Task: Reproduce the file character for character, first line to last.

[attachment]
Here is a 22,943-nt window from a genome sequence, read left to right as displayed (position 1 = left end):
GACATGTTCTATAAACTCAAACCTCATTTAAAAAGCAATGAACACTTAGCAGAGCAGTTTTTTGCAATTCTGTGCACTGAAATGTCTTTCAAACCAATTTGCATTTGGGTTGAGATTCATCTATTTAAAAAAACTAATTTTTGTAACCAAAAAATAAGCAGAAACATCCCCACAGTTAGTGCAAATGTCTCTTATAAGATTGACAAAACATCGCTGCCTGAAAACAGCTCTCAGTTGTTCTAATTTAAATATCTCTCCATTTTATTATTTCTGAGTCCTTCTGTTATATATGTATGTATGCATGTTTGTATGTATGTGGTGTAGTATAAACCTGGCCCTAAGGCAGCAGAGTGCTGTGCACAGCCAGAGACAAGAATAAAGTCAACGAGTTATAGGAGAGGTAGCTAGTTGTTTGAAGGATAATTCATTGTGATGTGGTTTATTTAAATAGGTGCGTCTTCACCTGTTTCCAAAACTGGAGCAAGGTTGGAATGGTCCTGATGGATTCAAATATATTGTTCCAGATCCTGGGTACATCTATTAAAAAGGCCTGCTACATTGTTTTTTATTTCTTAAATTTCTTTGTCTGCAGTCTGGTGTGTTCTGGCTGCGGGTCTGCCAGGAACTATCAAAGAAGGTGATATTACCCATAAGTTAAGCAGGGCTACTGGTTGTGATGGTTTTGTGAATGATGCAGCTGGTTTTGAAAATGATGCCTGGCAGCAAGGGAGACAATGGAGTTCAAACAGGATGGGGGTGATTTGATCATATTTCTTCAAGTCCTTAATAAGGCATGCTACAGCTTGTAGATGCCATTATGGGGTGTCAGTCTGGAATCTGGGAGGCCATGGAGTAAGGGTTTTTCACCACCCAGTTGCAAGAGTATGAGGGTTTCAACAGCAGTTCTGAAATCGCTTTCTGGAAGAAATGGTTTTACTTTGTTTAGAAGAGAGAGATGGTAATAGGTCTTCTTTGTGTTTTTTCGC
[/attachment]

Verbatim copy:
Here is a 22,943-nt window from a genome sequence, read left to right as displayed (position 1 = left end):
GACATGTTCTATAAACTCAAACCTCATTTAAAAAGCAATGAACACTTAGCAGAGCAGTTTTTTGCAATTCTGTGCACTGAAATGTCTTTCAAACCAATTTGCATTTGGGTTGAGATTCATCTATTTAAAAAAACTAATTTTTGTAACCAAAAAATAAGCAGAAACATCCCCACAGTTAGTGCAAATGTCTCTTATAAGATTGACAAAACATCGCTGCCTGAAAACAGCTCTCAGTTGTTCTAATTTAAATATCTCTCCATTTTATTATTTCTGAGTCCTTCTGTTATATATGTATGTATGCATGTTTGTATGTATGTGGTGTAGTATAAACCTGGCCCTAAGGCAGCAGAGTGCTGTGCACAGCCAGAGACAAGAATAAAGTCAACGAGTTATAGGAGAGGTAGCTAGTTGTTTGAAGGATAATTCATTGTGATGTGGTTTATTTAAATAGGTGCGTCTTCACCTGTTTCCAAAACTGGAGCAAGGTTGGAATGGTCCTGATGGATTCAAATATATTGTTCCAGATCCTGGGTACATCTATTAAAAAGGCCTGCTACATTGTTTTTTATTTCTTAAATTTCTTTGTCTGCAGTCTGGTGTGTTCTGGCTGCGGGTCTGCCAGGAACTATCAAAGAAGGTGATATTACCCATAAGTTAAGCAGGGCTACTGGTTGTGATGGTTTTGTGAATGATGCAGCTGGTTTTGAAAATGATGCCTGGCAGCAAGGGAGACAATGGAGTTCAAACAGGATGGGGGTGATTTGATCATATTTCTTCAAGTCCTTAATAAGGCATGCTACAGCTTGTAGATGCCATTATGGGGTGTCAGTCTGGAATCTGGGAGGCCATGGAGTAAGGGTTTTTCACCACCCAGTTGCAAGAGTATGAGGGTTTCAACAGCAGTTCTGAAATCGCTTTCTGGAAGAAATGGTTTTACTTTGTTTAGAAGAGAGAGATGGTAATAGGTCTTCTTTGTGTTTTTTCGC